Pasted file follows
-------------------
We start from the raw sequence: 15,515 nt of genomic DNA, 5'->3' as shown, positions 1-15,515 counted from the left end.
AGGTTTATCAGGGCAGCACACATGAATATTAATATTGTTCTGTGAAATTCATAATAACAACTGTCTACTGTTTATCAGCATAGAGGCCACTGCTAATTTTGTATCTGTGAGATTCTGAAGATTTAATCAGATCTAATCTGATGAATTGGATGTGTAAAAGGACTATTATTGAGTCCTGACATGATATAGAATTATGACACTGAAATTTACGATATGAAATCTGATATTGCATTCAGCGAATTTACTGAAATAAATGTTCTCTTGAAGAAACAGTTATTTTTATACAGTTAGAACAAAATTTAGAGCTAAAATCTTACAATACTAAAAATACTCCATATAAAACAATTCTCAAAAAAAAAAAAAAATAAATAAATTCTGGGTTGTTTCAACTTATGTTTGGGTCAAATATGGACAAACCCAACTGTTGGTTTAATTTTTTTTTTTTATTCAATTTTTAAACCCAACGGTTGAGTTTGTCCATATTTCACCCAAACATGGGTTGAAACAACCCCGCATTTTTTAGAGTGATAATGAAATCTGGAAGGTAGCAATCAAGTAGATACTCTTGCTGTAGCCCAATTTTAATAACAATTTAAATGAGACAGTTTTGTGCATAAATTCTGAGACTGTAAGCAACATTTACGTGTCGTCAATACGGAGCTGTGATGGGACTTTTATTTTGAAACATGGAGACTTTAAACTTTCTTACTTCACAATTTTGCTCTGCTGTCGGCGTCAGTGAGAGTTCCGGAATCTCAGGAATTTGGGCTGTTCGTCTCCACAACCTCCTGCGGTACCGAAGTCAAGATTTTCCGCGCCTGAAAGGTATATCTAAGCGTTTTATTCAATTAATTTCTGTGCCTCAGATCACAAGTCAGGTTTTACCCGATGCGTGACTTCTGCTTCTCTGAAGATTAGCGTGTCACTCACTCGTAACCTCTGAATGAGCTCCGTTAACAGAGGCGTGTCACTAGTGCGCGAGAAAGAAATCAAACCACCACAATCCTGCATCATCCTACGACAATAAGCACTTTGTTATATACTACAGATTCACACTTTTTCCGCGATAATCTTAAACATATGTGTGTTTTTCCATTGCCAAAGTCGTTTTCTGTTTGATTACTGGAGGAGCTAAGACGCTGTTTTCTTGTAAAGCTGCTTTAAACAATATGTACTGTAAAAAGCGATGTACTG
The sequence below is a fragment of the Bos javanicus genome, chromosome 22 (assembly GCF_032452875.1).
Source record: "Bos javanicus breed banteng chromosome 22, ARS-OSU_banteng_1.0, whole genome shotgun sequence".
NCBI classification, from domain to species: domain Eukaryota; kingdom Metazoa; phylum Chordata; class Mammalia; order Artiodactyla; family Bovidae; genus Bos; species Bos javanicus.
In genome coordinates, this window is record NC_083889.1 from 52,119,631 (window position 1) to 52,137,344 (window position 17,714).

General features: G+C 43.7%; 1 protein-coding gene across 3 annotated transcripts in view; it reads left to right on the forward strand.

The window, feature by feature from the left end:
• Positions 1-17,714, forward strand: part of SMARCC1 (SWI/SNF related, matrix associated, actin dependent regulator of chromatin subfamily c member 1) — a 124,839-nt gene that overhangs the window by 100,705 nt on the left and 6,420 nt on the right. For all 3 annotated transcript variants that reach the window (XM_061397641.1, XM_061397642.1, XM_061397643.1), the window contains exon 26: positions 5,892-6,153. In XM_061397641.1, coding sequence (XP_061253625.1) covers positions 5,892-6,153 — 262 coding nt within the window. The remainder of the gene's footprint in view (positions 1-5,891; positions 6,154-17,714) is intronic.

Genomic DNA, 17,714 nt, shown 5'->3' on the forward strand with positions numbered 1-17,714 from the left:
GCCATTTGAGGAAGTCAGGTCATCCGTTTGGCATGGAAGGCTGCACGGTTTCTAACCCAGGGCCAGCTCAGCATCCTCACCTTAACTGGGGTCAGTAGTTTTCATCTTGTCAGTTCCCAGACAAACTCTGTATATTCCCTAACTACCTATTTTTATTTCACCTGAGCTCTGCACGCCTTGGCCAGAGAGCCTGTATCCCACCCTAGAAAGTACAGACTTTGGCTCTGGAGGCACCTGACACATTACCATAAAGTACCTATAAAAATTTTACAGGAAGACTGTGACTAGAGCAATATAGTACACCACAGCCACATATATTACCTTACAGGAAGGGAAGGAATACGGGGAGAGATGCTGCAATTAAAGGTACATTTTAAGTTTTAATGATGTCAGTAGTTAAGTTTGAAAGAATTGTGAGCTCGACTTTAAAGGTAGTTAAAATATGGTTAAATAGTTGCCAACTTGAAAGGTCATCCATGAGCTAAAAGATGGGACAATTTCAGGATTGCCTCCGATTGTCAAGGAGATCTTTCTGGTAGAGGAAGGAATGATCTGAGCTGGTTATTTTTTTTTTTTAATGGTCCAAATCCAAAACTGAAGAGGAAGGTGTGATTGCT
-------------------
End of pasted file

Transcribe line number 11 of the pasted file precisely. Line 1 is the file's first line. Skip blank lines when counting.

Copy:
GCCATTTGAGGAAGTCAGGTCATCCGTTTGGCATGGAAGGCTGCACGGTTTCTAACCCAGGGCCAGCTCAGCATCCTCACCTTAACTGGGGTCAGTAGTTTTCATCTTGTCAGTTCCCAGACAAACTCTGTATATTCCCTAACTACCTATTTTTATTTCACCTGAGCTCTGCACGCCTTGGCCAGAGAGCCTGTATCCCACCCTAGAAAGTACAGACTTTGGCTCTGGAGGCACCTGACACATTACCATAAAGTACCTATAAAAATTTTACAGGAAGACTGTGACTAGAGCAATATAGTACACCACAGCCACATATATTACCTTACAGGAAGGGAAGGAATACGGGGAGAGATGCTGCAATTAAAGGTACATTTTAAGTTTTAATGATGTCAGTAGTTAAGTTTGAAAGAATTGTGAGCTCGACTTTAAAGGTAGTTAAAATATGGTTAAATAGTTGCCAACTTGAAAGGTCATCCATGAGCTAAAAGATGGGACAATTTCAGGATTGCCTCCGATTGTCAAGGAGATCTTTCTGGTAGAGGAAGGAATGATCTGAGCTGGTTATTTTTTTTTTTTAATGGTCCAAATCCAAAACTGAAGAGGAAGGTGTGATTGCT